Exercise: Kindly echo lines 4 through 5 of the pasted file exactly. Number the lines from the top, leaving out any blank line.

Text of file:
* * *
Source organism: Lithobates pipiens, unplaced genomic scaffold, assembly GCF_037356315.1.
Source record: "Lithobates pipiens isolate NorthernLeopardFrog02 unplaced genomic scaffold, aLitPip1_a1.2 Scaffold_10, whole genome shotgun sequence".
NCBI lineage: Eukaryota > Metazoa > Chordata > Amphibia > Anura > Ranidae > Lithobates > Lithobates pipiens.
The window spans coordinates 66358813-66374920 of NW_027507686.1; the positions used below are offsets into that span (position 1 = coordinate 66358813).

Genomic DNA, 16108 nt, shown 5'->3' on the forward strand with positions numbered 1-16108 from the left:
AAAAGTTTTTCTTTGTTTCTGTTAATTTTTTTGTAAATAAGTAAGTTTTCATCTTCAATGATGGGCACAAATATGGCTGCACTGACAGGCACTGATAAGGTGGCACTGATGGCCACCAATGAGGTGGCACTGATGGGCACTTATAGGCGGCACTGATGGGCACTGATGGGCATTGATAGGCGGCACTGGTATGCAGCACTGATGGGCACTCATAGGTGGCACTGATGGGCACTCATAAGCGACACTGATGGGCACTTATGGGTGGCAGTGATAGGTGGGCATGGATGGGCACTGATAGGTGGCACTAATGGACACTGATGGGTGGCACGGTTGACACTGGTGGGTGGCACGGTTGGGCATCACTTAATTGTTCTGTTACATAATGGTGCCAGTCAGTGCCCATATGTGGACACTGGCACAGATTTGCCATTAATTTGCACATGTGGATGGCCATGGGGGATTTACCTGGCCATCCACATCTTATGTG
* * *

The window spans coordinates 66358813-66374920 of NW_027507686.1; the positions used below are offsets into that span (position 1 = coordinate 66358813).

Genomic DNA, 16108 nt, shown 5'->3' on the forward strand with positions numbered 1-16108 from the left: